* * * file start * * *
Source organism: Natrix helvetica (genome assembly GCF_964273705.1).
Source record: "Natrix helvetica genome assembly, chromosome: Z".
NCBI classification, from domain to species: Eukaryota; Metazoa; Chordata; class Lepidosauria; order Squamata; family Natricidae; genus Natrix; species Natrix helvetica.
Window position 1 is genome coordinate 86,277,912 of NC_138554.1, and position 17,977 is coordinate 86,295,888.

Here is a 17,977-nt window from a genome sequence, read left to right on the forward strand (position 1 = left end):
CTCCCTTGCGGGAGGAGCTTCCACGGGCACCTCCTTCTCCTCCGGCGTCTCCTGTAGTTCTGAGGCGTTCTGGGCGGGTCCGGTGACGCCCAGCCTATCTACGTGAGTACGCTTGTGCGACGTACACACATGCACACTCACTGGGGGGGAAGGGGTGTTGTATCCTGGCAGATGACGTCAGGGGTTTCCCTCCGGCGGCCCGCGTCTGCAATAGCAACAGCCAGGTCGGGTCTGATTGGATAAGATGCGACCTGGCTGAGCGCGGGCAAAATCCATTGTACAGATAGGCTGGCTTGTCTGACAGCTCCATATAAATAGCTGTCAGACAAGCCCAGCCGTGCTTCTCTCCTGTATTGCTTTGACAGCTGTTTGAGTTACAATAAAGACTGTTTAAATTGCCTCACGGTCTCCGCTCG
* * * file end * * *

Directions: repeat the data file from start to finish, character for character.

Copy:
Source organism: Natrix helvetica (genome assembly GCF_964273705.1).
Source record: "Natrix helvetica genome assembly, chromosome: Z".
NCBI classification, from domain to species: Eukaryota; Metazoa; Chordata; class Lepidosauria; order Squamata; family Natricidae; genus Natrix; species Natrix helvetica.
Window position 1 is genome coordinate 86,277,912 of NC_138554.1, and position 17,977 is coordinate 86,295,888.

Here is a 17,977-nt window from a genome sequence, read left to right on the forward strand (position 1 = left end):
CTCCCTTGCGGGAGGAGCTTCCACGGGCACCTCCTTCTCCTCCGGCGTCTCCTGTAGTTCTGAGGCGTTCTGGGCGGGTCCGGTGACGCCCAGCCTATCTACGTGAGTACGCTTGTGCGACGTACACACATGCACACTCACTGGGGGGGAAGGGGTGTTGTATCCTGGCAGATGACGTCAGGGGTTTCCCTCCGGCGGCCCGCGTCTGCAATAGCAACAGCCAGGTCGGGTCTGATTGGATAAGATGCGACCTGGCTGAGCGCGGGCAAAATCCATTGTACAGATAGGCTGGCTTGTCTGACAGCTCCATATAAATAGCTGTCAGACAAGCCCAGCCGTGCTTCTCTCCTGTATTGCTTTGACAGCTGTTTGAGTTACAATAAAGACTGTTTAAATTGCCTCACGGTCTCCGCTCG